Put yourself on a cash diet allowance. That’s an amount you budget and swear to maintain for all those little feel good things you waste your money on every day. Take a number that you decide on say like $25 a week and stick to it.

You shouldn’t totally deprive yourself of every creature comfort and you won’t if you take a proactive approach about what you want to spend and track it. When you have a plastic credit card that says “get out of jail, not so free”, you may be in big trouble and not know it until it’s too late. Think about this, saving just 20 bucks a week from silly spending means over 1,000 extra dollars in your pocket this year! I’m willing to bet you can do that with ease.

You’d probably be surprised at how many people carry zero cash around in their pockets today and are totally dependent on their credit cards and also their debit cards which, by the way, don’t do a thing to prevent you from overspending on a whim (can you say “overdrawn” and tack on a $37.50 fee from the bank for that $6.00 latte?).

Thou Shalt Share Stuff

You don’t need that power snow shovel just like your next door neighbors, only bigger and better, do you? Consider sharing something with your family, friends, or neighbors and save some dough.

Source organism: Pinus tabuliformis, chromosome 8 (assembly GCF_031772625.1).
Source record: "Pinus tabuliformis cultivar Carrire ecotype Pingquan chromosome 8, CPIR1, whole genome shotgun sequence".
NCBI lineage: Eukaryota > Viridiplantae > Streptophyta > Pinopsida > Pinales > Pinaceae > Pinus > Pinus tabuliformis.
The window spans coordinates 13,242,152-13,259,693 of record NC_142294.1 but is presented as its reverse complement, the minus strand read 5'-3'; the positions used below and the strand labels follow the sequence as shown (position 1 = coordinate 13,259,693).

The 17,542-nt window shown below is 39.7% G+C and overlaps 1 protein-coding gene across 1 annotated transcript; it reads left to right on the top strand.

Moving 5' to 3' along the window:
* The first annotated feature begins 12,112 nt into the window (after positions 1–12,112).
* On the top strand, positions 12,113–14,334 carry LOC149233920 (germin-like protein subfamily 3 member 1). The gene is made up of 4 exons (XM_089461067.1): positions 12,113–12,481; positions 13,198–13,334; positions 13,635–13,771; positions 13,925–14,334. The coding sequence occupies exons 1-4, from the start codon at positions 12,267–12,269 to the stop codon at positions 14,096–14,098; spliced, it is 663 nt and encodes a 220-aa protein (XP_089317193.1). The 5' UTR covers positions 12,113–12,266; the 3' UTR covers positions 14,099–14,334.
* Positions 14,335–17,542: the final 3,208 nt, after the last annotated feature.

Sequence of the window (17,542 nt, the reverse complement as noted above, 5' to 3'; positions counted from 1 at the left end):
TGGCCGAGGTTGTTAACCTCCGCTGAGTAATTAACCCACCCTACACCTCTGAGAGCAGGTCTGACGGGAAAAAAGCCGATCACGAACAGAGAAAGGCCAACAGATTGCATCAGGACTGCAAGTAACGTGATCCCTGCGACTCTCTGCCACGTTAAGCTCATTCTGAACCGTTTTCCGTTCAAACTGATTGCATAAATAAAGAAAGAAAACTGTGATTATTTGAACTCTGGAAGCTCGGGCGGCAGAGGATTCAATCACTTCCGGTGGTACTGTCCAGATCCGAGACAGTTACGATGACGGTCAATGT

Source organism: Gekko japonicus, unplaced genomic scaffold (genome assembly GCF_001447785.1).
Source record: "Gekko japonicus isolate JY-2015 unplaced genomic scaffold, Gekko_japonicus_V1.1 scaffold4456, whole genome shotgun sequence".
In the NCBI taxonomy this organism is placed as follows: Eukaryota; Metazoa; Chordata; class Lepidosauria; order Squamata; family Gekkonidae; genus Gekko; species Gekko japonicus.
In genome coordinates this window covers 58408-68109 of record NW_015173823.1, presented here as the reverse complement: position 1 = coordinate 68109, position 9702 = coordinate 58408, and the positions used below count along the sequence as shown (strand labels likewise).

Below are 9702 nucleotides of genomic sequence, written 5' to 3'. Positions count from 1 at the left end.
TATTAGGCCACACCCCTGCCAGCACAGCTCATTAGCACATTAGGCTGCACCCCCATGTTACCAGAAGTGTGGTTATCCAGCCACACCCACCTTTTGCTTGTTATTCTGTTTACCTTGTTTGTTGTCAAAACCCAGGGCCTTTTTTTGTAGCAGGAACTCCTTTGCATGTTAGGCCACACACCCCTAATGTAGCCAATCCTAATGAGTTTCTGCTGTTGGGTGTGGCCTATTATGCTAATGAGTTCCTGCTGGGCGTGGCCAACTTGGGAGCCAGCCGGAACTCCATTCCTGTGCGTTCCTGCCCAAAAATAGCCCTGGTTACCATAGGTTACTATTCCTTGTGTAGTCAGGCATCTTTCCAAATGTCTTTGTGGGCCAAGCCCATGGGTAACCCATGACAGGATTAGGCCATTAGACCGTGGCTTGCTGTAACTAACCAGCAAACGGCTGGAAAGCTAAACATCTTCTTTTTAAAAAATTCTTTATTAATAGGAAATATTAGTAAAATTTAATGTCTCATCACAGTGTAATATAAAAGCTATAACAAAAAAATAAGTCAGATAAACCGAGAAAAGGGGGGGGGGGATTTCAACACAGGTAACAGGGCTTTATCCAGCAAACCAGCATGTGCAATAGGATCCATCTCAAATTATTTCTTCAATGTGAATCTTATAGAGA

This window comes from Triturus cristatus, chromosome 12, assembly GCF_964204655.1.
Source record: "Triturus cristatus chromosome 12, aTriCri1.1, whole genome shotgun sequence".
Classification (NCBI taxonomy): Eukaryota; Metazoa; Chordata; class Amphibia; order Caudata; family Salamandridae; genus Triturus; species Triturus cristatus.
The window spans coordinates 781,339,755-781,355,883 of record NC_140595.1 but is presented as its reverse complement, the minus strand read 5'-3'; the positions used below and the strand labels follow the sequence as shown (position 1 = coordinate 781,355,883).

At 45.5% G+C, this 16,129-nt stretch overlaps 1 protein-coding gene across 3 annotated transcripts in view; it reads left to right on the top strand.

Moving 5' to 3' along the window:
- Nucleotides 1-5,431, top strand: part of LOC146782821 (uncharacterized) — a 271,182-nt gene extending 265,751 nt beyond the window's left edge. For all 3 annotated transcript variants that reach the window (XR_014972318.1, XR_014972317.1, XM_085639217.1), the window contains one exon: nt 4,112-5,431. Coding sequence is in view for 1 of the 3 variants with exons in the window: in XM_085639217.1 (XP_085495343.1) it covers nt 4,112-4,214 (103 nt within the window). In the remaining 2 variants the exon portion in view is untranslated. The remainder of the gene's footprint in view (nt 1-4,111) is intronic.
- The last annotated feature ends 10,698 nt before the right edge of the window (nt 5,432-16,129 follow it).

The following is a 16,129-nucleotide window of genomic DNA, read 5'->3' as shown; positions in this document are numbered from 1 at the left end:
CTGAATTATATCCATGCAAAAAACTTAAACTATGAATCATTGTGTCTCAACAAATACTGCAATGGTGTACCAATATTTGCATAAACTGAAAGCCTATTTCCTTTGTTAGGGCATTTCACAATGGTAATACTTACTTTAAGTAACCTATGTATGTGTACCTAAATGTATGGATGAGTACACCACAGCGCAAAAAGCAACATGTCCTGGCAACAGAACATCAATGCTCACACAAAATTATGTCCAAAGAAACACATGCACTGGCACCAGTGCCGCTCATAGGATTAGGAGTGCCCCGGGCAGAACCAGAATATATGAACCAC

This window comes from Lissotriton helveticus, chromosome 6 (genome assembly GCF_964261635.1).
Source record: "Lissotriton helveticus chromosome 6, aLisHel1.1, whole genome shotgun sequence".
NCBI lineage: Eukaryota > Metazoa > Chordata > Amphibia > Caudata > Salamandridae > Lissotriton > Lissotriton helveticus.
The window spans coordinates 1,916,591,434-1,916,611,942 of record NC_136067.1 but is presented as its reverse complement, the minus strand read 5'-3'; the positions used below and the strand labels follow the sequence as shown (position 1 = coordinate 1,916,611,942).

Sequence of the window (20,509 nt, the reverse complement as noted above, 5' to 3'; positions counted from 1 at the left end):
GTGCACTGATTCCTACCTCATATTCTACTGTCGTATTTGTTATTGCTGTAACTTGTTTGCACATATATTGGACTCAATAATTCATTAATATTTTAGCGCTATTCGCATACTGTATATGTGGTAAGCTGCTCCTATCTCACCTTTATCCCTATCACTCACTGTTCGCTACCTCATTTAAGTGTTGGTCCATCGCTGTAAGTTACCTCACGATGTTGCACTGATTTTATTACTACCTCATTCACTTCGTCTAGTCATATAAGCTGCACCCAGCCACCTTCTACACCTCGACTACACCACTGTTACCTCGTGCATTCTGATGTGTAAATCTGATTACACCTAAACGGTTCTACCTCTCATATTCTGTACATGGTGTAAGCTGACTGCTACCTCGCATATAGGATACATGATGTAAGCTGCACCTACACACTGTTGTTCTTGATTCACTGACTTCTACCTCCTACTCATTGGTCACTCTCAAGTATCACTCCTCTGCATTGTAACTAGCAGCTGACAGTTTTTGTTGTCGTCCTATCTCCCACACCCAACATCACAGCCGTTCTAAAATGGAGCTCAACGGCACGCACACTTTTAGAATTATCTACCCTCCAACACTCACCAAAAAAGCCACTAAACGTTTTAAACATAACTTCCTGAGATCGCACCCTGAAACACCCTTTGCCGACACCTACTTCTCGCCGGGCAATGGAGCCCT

Thou Shalt Respect Stuff

Do not waste things. Americans buy more than they need and wind up wasting tons of things like food as an example. About 40% of all the food we buy in America winds up thrown away! Buy only the things you need and will use and actually use them.

Thou Shalt Live in an Appropriate Sized Home

Did you know that the living space we use today has increased about 63% since 1970?  Houses built in 2014 averaged about 2,600 square feet in size (a new record!) compared with the 1970’s average of 1,600 square feet.

No matter what you read about the trend towards tiny homes, most of us want and buy big space, sort of like the “Ponderosa” in the Bonanza TV show of the 1960’s.  It was big and spacious and then what? Besides the cost of keeping all of it running with bigger utility bills and furnishings (and in the Ponderosa’s case a bunch of expensive ranch hands on deck for chores), there’s filling up that big box with all kinds of the stuff we accumulate. There are plenty of garages lining suburbia out there that don’t house the family car anymore these days. They are more likely to be stuffed with tools, boxes, and the lumber that Dad was going to use for that shed he never got around to building in 2006.

Living in a smaller, appropriate space can save you thousands. In fact, just doing that alone could finance your retirement all by itself (do a little quick math here: save $300 a month, invest it and multiply it by 30 years…you get the idea).

And try to avoid filling your oversized living space with stuff that has made Lowes and Home Depot and Ikea millions and millions of bucks. Only you can stop the insanity!

Thou Shalt Be Kind to Mother Earth